Population pharmacokinetics of afatinib, an irreversible ErbB family blocker, in patients with various solid tumors

Freiwald, Matthias; Schmid, Ulrike; Fleury, Angele; Wind, Sven; Stopfer, Peter; Staab, Alexander
April 2014
Cancer Chemotherapy & Pharmacology;Apr2014, Vol. 73 Issue 4, p759
Academic Journal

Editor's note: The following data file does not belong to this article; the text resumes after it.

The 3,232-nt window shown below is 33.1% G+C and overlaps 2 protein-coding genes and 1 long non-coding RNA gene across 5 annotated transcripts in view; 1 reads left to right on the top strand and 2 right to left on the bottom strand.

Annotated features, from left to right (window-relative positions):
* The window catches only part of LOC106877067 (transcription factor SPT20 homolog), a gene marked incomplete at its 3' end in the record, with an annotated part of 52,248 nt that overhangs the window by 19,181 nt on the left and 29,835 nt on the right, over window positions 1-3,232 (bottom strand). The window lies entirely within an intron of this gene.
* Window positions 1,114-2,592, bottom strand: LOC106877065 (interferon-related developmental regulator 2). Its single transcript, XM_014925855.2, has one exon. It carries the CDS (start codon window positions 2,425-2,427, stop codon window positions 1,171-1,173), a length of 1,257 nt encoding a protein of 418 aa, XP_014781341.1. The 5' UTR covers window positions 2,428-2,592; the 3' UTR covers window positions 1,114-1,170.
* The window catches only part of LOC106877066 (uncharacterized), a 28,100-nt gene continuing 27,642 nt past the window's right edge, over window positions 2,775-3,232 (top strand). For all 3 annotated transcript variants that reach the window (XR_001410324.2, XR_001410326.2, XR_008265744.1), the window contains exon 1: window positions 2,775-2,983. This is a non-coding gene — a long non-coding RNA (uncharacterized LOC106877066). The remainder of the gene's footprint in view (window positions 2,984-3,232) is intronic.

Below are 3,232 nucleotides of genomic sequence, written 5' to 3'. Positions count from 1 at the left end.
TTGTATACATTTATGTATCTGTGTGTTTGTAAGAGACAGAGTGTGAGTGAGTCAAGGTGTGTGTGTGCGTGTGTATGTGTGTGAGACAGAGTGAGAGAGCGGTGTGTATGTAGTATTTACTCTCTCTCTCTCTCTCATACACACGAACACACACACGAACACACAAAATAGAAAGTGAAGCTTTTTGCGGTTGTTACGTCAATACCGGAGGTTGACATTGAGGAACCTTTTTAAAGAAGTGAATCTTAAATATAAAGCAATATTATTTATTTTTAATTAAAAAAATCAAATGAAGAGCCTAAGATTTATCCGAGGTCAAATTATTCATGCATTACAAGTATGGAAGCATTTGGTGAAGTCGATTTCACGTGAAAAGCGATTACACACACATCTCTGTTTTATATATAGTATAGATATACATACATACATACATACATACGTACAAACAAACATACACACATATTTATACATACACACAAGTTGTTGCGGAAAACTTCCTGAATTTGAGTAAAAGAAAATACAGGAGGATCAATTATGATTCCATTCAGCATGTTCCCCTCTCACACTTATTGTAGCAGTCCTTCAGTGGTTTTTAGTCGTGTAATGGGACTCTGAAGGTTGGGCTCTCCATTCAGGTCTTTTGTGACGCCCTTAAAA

Purpose: This population pharmacokinetic model was developed to characterize the pharmacokinetics of the oral irreversible ErbB family blocker afatinib in patients with solid tumors and to investigate the impact of selected intrinsic and extrinsic factors. Methods: Data from 927 patients (4,460 plasma concentrations) with advanced solid tumors in 7 Phase II or III studies were analyzed. Afatinib was administered orally in continuous 3 or 4 week cycles (starting dose 20, 40 or 50 mg once-daily). Plasma concentration-time data for up to 7 months dosing were analyzed using nonlinear mixed-effects modeling. Results: The pharmacokinetic profile of afatinib was best described by a two-compartment disposition model with first-order absorption and linear elimination. There was a slightly more than proportional increase in exposure with increasing dose, accounted for by a dose-dependent relative bioavailability. For the therapeutic dose of 40 mg, the estimated apparent total clearance and distribution volume at steady state were 734 mL/min and 2,370 L, respectively. While food intake, body weight, gender, Eastern Cooperative Oncology Group performance score, renal function, and the level of alkaline phosphatase, lactate dehydrogenase or total protein were statistically significant covariates influencing afatinib exposure, none resulted in a proportional change in exposure of more than 27.8 % in a typical patient at model extremes (2.5th and 97.5th percentiles of baseline values for continuous covariates). In simulations of the individual covariate effects, none caused a change in the typical profile exceeding the observed variability range (90 % prediction interval) of afatinib. Conclusion: This population pharmacokinetic model adequately described the pharmacokinetics of afatinib in different cancer patient populations and therefore can be used for simulations exploring covariate effects and possible dose adaptations. The effect size for each of the individual covariates is not considered clinically relevant.


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